[Today’s post comes from Anchors and Gold, a site I highly recommend checking out.]
Most guys I see in the gym lack many important qualities. Common sense, decent hygiene, and the ability to pull girls are among the most common offenders, but the one that makes me twitch is a consistent lack of development in the posterior chain. For those of you unfamiliar with human physiology 101, the posterior chain makes up the muscles extending from your heels up to the base of your skull. The typical knuckle dragger hits chest and biceps without fail; however, readers of this blog have no desire to be average. Developing a strong posterior chain is with a doubt the most effective way to improve your physique and set you apart from the rest of the beefed up crowd. And believe me, getting a post coital compliment about the firmness of your ass is as big an ego boost as it gets. Additionally, stronger traps, lats, glutes, and hamstrings will transfer into the ability to lift more in your shoulders and chest. Arnold Schwarzenegger, the man with arguably the most sculpted body in the history of mankind, was obsessive about his symmetry. You should be too. Here’s how to do it:
30 days to a better posterior chain:
If you have never set foot in a weight room, don’t even bother with this plan. You need to start by reading a book like Starting Strength. If you can’t bench your body weight or do a minimum of five dead hang pull ups, work on the fundamentals. The plan calls for a rotation of three different days. Yes, this means you will be doing something to improve yourself every day. No, you cannot take rest days. No, as long as you follow the protocol to a tee you won’t be over trained.
Day 1: 5 sets of maximum effort pull ups with 90 seconds of rest between sets.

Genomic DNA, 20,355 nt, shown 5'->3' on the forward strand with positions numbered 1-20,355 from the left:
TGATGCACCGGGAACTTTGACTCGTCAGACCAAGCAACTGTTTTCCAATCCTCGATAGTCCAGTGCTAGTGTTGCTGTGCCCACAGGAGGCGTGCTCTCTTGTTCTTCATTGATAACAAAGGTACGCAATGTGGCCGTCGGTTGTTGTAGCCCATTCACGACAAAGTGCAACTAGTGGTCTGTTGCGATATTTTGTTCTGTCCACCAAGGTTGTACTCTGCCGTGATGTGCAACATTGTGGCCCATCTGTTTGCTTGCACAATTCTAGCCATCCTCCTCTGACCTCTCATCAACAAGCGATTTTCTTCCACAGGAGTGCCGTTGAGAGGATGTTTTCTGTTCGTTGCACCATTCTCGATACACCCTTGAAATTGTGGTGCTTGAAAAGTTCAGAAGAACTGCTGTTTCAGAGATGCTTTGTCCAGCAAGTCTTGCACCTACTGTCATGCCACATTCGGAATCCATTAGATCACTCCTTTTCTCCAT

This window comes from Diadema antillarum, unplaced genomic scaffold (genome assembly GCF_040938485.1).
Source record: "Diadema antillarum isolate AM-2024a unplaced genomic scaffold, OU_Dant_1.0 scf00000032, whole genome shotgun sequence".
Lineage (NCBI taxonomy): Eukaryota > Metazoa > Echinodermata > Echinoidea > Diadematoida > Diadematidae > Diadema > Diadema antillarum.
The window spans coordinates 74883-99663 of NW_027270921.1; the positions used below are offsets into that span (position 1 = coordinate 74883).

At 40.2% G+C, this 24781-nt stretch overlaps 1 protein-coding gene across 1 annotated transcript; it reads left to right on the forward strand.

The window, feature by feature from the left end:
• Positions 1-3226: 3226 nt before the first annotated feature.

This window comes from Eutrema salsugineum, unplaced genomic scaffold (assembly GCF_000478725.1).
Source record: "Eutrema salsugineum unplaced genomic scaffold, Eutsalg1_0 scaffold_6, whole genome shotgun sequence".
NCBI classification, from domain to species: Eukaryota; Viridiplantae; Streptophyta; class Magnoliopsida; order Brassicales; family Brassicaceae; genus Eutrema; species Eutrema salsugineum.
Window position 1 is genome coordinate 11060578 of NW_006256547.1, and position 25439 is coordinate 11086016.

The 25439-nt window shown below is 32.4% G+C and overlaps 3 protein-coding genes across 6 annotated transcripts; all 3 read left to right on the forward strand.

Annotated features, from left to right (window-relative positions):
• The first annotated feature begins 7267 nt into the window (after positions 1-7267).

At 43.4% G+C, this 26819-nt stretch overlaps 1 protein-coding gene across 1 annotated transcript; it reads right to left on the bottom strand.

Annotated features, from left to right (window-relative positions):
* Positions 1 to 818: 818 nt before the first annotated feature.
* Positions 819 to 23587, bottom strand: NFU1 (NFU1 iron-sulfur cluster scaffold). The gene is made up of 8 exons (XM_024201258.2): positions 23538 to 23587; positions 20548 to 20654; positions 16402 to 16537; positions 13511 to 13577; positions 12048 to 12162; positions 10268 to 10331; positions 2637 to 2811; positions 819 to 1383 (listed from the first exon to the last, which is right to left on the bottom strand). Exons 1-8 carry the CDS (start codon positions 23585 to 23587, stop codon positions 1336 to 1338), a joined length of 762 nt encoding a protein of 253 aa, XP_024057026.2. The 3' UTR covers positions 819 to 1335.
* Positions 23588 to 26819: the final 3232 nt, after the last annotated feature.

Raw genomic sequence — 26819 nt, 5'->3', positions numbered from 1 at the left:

Day 2: 5 sets of 20 kettlebell swings with 12kg or 24kg.
Day 3: 5 sets of 3 dead lifts with 80% of your one rep max. Rest as much as needed between sets.
–This is a proper dead lift. If you have absolutely no experience dead lifting, get a coach and practice before taking on this program.
– Maximum effort doesn’t mean you stop when it’s uncomfortable. Maximum effort means you go until your body physically cannot do the exercise and you’re on the verge of blackout, then you do one more.
– If you have absolutely no experience with kettlebells, I recommend you start out with 12kg for the first couple rotations. Move up to 24kg as you progress in strength.
You can do this program while conditioning, playing sports, fighting, etc. Feel free to even do other exercises as long as they don’t involve the posterior chain. All the usual fitness rules apply here: warm up, cool down, do mobility work if necessary, and eat a clean diet. Go the 30 days and I guarantee you’ll see noticeable results. Use this challenge as a tool to more closely examine your physical limits and how you best train. Much of what you’ll learn from this challenge has nothing to do with the exercises themselves but rather your personal fitness and metal strength habits. Good luck, and train hard.